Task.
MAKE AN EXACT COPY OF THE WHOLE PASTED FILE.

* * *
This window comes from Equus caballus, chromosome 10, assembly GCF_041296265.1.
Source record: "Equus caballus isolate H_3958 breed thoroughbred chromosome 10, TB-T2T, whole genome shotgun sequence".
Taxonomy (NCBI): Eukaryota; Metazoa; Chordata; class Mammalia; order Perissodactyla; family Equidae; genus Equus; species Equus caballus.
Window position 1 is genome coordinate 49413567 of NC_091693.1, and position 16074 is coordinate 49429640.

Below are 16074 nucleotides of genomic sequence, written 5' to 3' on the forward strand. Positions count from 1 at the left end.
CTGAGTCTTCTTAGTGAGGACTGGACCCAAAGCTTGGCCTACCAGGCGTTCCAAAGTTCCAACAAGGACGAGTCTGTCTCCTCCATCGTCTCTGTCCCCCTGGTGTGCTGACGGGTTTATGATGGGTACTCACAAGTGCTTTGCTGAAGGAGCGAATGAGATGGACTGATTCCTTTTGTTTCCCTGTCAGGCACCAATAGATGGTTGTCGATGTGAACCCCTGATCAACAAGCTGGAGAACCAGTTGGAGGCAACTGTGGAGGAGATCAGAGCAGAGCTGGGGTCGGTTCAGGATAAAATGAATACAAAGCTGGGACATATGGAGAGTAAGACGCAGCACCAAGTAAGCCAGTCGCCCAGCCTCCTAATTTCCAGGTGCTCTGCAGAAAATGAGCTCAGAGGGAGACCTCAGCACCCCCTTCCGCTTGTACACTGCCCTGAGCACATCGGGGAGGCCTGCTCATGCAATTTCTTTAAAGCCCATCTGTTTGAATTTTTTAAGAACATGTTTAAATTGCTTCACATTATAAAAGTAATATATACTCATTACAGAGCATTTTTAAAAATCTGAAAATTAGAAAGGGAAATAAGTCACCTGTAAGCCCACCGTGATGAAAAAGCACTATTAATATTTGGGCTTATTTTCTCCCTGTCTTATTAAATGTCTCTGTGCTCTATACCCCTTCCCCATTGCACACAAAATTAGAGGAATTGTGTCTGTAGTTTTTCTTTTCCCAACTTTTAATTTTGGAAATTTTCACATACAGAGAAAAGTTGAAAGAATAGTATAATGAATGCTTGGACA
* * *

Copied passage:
This window comes from Equus caballus, chromosome 10, assembly GCF_041296265.1.
Source record: "Equus caballus isolate H_3958 breed thoroughbred chromosome 10, TB-T2T, whole genome shotgun sequence".
Taxonomy (NCBI): Eukaryota; Metazoa; Chordata; class Mammalia; order Perissodactyla; family Equidae; genus Equus; species Equus caballus.
Window position 1 is genome coordinate 49413567 of NC_091693.1, and position 16074 is coordinate 49429640.

Below are 16074 nucleotides of genomic sequence, written 5' to 3' on the forward strand. Positions count from 1 at the left end.
CTGAGTCTTCTTAGTGAGGACTGGACCCAAAGCTTGGCCTACCAGGCGTTCCAAAGTTCCAACAAGGACGAGTCTGTCTCCTCCATCGTCTCTGTCCCCCTGGTGTGCTGACGGGTTTATGATGGGTACTCACAAGTGCTTTGCTGAAGGAGCGAATGAGATGGACTGATTCCTTTTGTTTCCCTGTCAGGCACCAATAGATGGTTGTCGATGTGAACCCCTGATCAACAAGCTGGAGAACCAGTTGGAGGCAACTGTGGAGGAGATCAGAGCAGAGCTGGGGTCGGTTCAGGATAAAATGAATACAAAGCTGGGACATATGGAGAGTAAGACGCAGCACCAAGTAAGCCAGTCGCCCAGCCTCCTAATTTCCAGGTGCTCTGCAGAAAATGAGCTCAGAGGGAGACCTCAGCACCCCCTTCCGCTTGTACACTGCCCTGAGCACATCGGGGAGGCCTGCTCATGCAATTTCTTTAAAGCCCATCTGTTTGAATTTTTTAAGAACATGTTTAAATTGCTTCACATTATAAAAGTAATATATACTCATTACAGAGCATTTTTAAAAATCTGAAAATTAGAAAGGGAAATAAGTCACCTGTAAGCCCACCGTGATGAAAAAGCACTATTAATATTTGGGCTTATTTTCTCCCTGTCTTATTAAATGTCTCTGTGCTCTATACCCCTTCCCCATTGCACACAAAATTAGAGGAATTGTGTCTGTAGTTTTTCTTTTCCCAACTTTTAATTTTGGAAATTTTCACATACAGAGAAAAGTTGAAAGAATAGTATAATGAATGCTTGGACA